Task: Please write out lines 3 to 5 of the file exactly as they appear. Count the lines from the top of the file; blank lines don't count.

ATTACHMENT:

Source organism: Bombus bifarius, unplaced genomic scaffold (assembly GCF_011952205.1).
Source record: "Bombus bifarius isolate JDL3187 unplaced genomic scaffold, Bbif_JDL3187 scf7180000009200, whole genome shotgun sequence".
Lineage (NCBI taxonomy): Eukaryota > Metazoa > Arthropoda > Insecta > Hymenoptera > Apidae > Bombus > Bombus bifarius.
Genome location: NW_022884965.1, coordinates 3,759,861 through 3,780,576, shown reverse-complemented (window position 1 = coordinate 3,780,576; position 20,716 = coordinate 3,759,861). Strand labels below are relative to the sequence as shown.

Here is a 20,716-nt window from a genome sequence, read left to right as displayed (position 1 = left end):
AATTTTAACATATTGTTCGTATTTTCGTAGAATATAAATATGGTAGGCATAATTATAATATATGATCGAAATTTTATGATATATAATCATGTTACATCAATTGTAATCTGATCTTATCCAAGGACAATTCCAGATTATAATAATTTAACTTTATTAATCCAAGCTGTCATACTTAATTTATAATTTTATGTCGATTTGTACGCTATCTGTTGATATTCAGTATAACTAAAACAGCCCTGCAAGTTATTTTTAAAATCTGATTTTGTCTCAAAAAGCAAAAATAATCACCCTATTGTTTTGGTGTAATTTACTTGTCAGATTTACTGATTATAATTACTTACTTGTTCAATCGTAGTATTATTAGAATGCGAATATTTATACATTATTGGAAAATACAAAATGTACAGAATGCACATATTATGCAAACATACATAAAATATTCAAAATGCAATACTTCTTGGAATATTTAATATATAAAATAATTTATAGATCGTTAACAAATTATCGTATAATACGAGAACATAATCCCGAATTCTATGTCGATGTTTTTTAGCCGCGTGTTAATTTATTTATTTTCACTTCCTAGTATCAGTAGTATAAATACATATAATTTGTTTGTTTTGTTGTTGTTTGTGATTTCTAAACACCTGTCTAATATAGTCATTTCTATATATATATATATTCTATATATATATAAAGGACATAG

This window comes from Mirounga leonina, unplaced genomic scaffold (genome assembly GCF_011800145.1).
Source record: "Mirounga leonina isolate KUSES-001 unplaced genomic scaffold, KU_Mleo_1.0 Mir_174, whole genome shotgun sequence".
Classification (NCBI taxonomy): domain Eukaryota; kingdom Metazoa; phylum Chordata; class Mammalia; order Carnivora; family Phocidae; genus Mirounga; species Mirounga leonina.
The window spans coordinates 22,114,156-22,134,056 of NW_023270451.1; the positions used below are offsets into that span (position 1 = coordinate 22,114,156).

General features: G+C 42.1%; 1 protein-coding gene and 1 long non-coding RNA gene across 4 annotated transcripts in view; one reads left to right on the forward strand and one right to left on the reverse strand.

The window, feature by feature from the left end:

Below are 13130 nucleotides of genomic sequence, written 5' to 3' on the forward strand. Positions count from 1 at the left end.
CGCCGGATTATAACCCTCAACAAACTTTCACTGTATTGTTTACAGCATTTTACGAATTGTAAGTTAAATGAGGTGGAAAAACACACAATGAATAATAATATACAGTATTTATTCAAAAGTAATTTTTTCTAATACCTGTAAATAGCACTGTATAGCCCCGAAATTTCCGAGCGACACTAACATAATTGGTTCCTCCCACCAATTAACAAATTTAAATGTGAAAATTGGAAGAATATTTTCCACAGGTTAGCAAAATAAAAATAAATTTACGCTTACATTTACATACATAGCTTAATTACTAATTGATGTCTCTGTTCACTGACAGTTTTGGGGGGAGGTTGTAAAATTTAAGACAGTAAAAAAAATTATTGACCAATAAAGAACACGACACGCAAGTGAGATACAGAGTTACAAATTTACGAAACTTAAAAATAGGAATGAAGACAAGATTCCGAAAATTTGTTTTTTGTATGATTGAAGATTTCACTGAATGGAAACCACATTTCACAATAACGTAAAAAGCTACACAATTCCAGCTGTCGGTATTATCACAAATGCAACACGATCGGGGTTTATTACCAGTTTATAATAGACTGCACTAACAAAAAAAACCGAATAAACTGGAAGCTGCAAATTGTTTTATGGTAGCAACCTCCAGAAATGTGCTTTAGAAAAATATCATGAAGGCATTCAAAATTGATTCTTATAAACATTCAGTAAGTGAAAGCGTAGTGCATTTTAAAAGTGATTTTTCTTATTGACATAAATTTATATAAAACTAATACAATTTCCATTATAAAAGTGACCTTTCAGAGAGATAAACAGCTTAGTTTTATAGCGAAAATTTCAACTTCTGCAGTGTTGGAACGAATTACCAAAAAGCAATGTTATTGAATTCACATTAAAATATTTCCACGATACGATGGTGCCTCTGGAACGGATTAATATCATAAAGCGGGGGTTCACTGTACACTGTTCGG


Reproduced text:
Lineage (NCBI taxonomy): Eukaryota > Metazoa > Arthropoda > Insecta > Hymenoptera > Apidae > Bombus > Bombus bifarius.
Genome location: NW_022884965.1, coordinates 3,759,861 through 3,780,576, shown reverse-complemented (window position 1 = coordinate 3,780,576; position 20,716 = coordinate 3,759,861). Strand labels below are relative to the sequence as shown.

Here is a 20,716-nt window from a genome sequence, read left to right as displayed (position 1 = left end):